North Sea wind firms could unearth archaeology
OFFSHORE wind farms could help reveal the ancient secrets of East Yorkshire.
Archaeologists believe plans to connect a network of huge wind farms in the North Sea to an existing sub-station in Cottingham offer the chance to unearth dozens of previously unknown settlements.
The Creyke Beck sub-station will be the connection point to the National Grid for up to 1,700 wind turbines expected to constructed in a 3,500 square-mile area of sea on the Dogger Bank.
A consortium of energy companies behind the ambitious project have yet to decide whether to lay underground cables from the coast to Cottingham or build overhead power lines.
A proposed route has also yet to be finalised.
But an expert from the Humber Archaeology Partnership said recent underground gas and water pipeline schemes in the area had revealed over 50 previously unrecorded settlements, monuments and ancient burial mounds.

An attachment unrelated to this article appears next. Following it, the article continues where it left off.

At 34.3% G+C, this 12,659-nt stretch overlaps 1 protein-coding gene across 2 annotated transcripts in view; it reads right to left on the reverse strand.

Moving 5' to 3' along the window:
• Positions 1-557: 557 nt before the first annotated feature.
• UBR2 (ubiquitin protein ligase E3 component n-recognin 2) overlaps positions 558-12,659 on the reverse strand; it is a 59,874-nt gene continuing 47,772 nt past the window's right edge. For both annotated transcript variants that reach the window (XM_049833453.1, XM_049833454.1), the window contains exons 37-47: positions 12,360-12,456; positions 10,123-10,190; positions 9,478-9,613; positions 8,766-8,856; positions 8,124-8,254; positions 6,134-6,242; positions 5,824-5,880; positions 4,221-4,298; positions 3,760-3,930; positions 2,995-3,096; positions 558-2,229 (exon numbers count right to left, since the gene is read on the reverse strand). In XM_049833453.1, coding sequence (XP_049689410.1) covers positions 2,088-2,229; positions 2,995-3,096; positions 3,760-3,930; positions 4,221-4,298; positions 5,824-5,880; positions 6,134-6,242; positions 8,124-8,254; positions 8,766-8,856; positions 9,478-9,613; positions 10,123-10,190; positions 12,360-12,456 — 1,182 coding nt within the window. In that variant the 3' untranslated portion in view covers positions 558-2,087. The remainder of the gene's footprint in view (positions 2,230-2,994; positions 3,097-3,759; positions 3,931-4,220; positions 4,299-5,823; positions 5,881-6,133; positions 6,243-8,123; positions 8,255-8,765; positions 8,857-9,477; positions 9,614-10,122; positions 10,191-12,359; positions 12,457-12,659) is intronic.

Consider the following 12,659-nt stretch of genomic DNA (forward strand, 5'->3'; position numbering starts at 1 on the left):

Partnership manager Dave Evans said close liaison between project engineers and archaeologists would be essential over the next few years.
"Such an approach has paid dividends on both the Easington to Ganstead gas pipeline and the Easington to Paull gas pipeline," he said.
"The on-site aspects of these two major schemes were undertaken between 2007 and 2010 and both passed through much the same landscape within the Holderess Plain."
Mr Evans said before extensive fieldwork was carried out on both schemes, a desk-based survey of known records identified mainly medieval and post-medieval features along the routes.
However, geophysical surveys and subsequent trenching and excavations uncovered over 50 Iron Age and Roman settlements and burial sites.
Archaeologists also discovered evidence of major flint-working site near Wawne thought to date from at least 4000 BC.
In a consultation submission on the offshore wind farm scheme, Mr Evans added: "Precisely because the current proposed cable trenches would pass through much the same landscape, a similar density of archaeological settlement, funerary and early agricultural activity may be expected.
"It is clear that any proposed developments within this large area would have substantial archaeological implications, some of which would be readily apparent from visible and recorded remains, others of which may be currently masked beneath the surviving medieval landscape."
Posted by thesweetcheat
7th March 2011ce